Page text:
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Home > Hardware Reviews > Digital Cameras

Tuesday, July 26, 2005
Sony CyberShot DSC-T33

3. Design

DESIGN

The CyberShot DSC – T33 is a minimalist wonder. Slick, smooth lines, nicely finished metallic surfaces and the ergonomic control positioning give an excellent first impression as to its construction quality. After holding this camera in your hand for a few seconds, you will find its construction more than sturdy. Aluminum sheet is used to form the front and back main body surfaces of the camera, while many chromed details complete the scene. After using the camera for a while though, you would wish the chrome plastic parts used on the camera were metallic. It seems hard to keep them spotless and any rubbing against my jean pocket was enough to peel off some of the paint from the edges. I imagine that after a while of using and carrying the camera around, the situation would be further exacerbated spoiling the overall impression. .


Side by side

Here you can see the DSC - T33 next to a packet of cigarettes– for size comparison only! It's obvious that the camera designed to fit easily in your pocket. Measuring 99.4 x 60.9 x 20.7, it is about 1cm wider, 4mm taller and 1 mm thinner than the average 20 cigs package. That's a nice trade.

In your hand

Slim design is nice when you think about carrying your camera around all the time but without a defined handgrip, holding the camera is another story! In most cases, single-handed operation is easy, but I found myself needing to hold the camera with both hands to feel sure as the exposure duration increased. The control buttons layout is straightforward and combined with the “fool-proof”, highly automated in-camera selection menu, makes adjusting this camera a breeze for average daily usage. Surely one of the easiest cameras to use – leaves very few questions for the manual to answer, unless you haven't had any experience in digital photography. .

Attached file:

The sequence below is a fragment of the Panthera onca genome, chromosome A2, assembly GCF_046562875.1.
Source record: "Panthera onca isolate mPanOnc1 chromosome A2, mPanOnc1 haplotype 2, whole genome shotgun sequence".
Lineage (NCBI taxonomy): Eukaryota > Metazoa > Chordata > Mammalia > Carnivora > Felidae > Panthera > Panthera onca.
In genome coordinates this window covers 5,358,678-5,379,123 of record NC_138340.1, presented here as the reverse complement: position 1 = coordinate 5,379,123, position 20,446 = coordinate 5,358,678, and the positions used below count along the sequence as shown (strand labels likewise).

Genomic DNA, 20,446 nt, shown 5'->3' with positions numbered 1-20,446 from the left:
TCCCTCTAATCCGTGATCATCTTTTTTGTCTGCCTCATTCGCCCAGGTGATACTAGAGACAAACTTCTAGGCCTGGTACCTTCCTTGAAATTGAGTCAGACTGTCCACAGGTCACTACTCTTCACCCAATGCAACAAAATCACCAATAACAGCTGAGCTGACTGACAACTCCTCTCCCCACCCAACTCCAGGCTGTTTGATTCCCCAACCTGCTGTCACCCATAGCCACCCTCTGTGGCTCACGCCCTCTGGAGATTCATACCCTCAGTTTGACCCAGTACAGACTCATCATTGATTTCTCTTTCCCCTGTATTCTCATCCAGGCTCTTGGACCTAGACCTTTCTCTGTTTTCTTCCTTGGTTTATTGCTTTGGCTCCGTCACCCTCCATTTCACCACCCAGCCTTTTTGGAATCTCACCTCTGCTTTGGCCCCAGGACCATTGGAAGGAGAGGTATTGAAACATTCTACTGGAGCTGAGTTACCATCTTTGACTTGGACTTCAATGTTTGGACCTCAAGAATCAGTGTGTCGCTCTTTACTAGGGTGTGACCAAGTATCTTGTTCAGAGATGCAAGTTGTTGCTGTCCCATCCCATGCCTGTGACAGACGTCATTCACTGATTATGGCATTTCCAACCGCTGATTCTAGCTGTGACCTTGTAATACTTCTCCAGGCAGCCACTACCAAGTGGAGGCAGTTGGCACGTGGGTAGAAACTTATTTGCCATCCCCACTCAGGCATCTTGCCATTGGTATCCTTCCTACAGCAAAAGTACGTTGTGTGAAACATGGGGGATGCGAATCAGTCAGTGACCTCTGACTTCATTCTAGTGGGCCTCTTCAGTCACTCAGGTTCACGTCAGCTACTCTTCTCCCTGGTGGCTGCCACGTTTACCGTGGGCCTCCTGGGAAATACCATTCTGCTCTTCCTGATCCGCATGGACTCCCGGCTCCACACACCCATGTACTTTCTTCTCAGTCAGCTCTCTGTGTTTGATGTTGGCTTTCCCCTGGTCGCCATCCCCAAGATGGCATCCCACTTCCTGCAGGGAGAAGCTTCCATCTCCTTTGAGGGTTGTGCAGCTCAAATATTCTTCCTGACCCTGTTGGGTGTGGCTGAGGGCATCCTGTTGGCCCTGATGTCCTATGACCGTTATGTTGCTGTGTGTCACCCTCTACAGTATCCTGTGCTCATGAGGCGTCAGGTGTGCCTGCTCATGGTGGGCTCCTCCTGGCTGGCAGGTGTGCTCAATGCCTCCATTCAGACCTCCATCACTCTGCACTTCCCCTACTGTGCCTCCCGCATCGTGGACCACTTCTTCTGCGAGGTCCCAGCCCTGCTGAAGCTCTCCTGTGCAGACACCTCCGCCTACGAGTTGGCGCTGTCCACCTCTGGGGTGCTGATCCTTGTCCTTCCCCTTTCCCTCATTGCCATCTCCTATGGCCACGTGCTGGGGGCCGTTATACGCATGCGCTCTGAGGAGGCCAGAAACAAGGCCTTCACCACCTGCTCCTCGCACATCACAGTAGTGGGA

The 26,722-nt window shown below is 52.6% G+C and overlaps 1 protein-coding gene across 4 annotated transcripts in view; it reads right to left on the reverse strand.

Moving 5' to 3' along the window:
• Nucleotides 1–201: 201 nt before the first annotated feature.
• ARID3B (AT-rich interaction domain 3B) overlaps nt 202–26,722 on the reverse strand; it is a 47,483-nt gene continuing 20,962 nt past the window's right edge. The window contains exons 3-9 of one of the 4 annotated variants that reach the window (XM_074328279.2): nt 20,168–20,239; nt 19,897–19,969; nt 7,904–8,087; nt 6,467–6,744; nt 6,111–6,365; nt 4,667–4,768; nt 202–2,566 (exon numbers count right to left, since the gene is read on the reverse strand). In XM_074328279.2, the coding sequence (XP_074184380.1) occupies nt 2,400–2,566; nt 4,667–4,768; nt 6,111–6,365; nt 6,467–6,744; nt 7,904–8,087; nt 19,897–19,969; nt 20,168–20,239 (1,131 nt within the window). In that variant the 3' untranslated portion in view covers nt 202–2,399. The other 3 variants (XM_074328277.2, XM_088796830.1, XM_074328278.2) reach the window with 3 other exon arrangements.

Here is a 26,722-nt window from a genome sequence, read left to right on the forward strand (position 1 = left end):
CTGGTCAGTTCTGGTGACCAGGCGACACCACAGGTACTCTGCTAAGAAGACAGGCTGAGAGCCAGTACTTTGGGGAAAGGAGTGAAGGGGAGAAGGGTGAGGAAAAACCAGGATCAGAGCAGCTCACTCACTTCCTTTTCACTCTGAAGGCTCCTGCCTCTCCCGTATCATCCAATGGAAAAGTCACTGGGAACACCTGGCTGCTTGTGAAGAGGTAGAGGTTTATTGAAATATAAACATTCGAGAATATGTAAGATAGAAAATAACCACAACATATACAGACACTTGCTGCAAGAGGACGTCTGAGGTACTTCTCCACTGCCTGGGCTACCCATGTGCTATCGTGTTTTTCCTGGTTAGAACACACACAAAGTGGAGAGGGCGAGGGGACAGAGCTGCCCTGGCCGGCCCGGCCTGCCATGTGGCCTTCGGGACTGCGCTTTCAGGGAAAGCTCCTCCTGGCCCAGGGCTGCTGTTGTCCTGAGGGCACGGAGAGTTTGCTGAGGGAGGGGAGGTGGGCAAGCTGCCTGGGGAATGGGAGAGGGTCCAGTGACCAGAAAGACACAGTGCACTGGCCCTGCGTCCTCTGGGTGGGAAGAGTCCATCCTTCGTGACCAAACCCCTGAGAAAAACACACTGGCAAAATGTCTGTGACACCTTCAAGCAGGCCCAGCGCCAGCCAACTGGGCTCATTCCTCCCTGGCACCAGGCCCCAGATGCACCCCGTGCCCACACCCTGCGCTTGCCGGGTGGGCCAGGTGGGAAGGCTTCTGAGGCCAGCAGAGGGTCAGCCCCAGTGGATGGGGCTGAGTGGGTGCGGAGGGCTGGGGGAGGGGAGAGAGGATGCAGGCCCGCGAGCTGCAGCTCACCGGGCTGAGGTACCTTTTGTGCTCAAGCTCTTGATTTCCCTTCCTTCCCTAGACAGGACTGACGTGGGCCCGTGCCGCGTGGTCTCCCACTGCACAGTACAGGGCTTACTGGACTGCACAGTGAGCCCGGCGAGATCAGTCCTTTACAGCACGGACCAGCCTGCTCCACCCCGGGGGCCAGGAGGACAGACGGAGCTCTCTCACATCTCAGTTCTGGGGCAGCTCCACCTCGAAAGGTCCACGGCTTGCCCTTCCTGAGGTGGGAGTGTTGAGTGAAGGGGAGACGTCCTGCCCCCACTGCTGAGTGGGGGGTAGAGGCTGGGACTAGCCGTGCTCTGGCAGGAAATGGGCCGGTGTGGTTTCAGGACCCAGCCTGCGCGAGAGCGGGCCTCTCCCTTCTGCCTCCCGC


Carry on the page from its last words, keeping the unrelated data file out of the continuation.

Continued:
Body Elements

LCD Monitor

The impressively large 2.5” TFT screen dominates at the back of the camera. Using a generous 960x240 pixels resolution, totalling no less than 230.400K pixels surely seems up to the task compared to the competition. Sony uses a transmissive/reflective Hybrid design in this screen, claimed to increase its view-ability under direct sunlight, something we can confirm as it did well fighting the Greek sun.

Given the absence of an optical viewfinder, this was particularly appreciated. What we ought to state though is that the large pixel count, the fancy technologies like “Clear Photo LCD”, didn't help with the real-life quality. Yes, the display is able to produce vibrant colours and nice contrast, but it's also heavily pixelated. Perhaps the dot-pitch is just too big for our taste and compared to smaller in diagonal digital camera or cell phone colour screens, this unit has no real resolution advantage.

Nevertheless, large and easy to view menus will be loved by middle-aged people bored to reach for their prescription glasses (like my father for instance) and showing your in-camera photo collection to your friends is much more rewarding.

Lens

The lens design is impressive, utilising a “highly transmissive” optical grade prism, the lens is housed entirely inside the camera body, and does not need to extend for use, a feature first seen on Minolta's Ultra Compacts a few years ago. The lens is designed by Carl Zeiss and uses 11 Elements in 8 Groups (including 3 Aspheric elements, 1 prism) – amazing numbers when thinking how small and thin the body concealing this unit is.